Russia’s Foreign Affairs Ministry Spokeswoman Maria Zakharova on Wednesday announced that her country and the United States have extended the term of the New Strategic Arms Reduction Treaty (New START) until 2026.
The extension became effective following the exchange of diplomatic notes between the two sides. US President Joe Biden and his Russian counterpart Vladimir Putin reportedly discussed it by phone a week ago, and Mr. Putin signed it into law on Friday.
The Russian parliament had also voted unanimously to extend the treaty.
While announcing the move, US Secretary of State Antony Blinken also noted that the move made the world safer. Blinken said the United States had assessed Russia to be in compliance with its New START obligations every year since the treaty entered into force in 2011.
“The United States is committed to effective arms control that enhances stability, transparency, and predictability while reducing the risks of costly, dangerous arms races.” the new US top diplomat said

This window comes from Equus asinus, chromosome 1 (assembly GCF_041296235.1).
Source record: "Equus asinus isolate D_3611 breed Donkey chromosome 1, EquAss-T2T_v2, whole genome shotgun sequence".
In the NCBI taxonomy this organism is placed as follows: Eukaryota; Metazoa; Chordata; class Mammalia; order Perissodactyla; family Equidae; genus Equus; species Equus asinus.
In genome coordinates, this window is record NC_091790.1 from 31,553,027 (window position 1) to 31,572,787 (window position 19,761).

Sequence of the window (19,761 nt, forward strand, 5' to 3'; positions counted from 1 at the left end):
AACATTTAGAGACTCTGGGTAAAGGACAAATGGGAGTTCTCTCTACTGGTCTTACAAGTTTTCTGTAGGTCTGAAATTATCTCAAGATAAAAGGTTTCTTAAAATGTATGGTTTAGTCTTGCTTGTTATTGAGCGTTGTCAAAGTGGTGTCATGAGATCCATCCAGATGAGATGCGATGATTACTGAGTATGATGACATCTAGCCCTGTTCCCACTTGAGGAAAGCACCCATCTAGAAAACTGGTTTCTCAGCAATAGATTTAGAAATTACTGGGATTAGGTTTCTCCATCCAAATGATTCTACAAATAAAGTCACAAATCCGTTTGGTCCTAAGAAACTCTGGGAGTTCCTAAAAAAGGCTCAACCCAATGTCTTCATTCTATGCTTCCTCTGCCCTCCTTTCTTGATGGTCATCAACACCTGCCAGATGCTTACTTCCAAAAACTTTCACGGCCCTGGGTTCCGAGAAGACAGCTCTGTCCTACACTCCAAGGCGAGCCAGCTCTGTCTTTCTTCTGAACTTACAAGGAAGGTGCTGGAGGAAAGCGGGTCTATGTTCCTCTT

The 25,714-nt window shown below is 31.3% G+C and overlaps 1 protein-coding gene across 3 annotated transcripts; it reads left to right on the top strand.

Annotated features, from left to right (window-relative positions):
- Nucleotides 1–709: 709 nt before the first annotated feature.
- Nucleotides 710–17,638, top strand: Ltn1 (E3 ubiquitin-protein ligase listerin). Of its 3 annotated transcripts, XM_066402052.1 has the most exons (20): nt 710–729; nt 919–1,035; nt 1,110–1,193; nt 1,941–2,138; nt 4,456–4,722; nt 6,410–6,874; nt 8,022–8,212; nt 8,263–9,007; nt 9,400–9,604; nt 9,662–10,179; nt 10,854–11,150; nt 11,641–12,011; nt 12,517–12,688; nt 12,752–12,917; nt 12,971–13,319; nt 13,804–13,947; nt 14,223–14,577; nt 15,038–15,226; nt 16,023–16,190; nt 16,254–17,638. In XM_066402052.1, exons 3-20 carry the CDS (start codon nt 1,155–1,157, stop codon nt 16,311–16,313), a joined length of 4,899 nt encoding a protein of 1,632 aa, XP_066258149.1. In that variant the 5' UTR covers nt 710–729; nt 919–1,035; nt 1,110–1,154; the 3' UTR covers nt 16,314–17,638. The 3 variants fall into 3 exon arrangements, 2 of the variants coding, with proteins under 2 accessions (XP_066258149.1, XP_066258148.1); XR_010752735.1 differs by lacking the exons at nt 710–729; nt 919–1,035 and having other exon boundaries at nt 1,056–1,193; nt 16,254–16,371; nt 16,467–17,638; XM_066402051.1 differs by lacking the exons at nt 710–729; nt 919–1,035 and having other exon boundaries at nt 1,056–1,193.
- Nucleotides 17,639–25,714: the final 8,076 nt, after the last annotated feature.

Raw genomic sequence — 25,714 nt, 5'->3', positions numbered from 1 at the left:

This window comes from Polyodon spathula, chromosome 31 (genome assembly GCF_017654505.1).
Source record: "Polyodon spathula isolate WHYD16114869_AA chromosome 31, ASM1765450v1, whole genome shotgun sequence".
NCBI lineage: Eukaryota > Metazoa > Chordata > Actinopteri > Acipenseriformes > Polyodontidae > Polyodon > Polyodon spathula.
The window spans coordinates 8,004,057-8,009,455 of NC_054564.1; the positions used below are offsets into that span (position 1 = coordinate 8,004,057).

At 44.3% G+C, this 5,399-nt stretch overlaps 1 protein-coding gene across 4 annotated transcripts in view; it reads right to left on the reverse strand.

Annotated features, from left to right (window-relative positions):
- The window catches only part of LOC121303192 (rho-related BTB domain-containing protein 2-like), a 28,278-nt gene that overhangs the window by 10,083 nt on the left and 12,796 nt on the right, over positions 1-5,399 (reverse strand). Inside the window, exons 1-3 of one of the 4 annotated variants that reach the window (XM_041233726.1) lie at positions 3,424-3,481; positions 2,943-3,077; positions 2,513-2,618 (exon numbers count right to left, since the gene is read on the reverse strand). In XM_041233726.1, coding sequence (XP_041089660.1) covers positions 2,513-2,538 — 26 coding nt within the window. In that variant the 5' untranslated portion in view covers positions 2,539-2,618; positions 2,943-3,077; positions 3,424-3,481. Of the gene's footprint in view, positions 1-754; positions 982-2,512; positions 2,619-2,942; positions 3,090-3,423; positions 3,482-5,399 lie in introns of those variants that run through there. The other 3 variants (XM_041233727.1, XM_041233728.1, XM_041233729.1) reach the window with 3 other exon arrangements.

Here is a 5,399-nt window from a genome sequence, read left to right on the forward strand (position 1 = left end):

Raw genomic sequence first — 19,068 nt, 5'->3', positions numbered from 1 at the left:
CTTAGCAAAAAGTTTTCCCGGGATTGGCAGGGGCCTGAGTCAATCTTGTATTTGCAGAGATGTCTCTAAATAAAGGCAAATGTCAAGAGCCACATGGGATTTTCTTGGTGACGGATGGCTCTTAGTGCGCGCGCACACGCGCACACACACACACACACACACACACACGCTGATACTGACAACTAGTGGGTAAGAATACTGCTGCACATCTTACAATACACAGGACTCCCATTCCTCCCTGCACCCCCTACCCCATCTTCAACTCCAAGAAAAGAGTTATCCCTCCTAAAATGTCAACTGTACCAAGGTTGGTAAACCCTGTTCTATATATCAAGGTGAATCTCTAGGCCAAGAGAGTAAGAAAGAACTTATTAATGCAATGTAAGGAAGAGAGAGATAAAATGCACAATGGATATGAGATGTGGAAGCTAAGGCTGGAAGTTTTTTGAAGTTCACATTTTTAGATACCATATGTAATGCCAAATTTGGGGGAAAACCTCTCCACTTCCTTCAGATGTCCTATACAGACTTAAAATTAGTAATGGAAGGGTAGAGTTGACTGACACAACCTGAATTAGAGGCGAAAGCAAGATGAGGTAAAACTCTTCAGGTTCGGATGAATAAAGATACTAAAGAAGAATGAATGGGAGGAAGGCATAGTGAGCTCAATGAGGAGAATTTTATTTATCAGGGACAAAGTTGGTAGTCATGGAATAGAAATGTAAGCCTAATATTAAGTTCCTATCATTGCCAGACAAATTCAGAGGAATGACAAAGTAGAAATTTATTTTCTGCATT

The New START agreement, which was first signed by U.S. President Barack Obama and Russia’s President Dmitry Medvedev in 2010, limits each country to only 1,550 nuclear warheads and 700 missiles.
The treaty, which had been set to expire later this week, as the Trump administration had refused to approve the extension, secures limits on both land and submarine-based ballistic missiles as well as heavy bombers.
According to Zakharova, the extension of this bilateral mechanism of control is vital for maintaining strategic stability and international security. Russian foreign ministry statement said the agreement entered into force on Wednesday after diplomatic notes were exchanged with the US Embassy in Moscow.
“Considering the special responsibilities that Russia and the U.S. carry as the world’s largest nuclear nations, the decision taken is important as it guarantees a necessary level of predictability and transparency in this area, while strictly maintaining a balance of interests,” the ministry said.
New Start is the last remaining nuclear arms deal between Russia and the US, and its demise would have ended all limits on deployments of strategic nuclear warheads and delivery systems.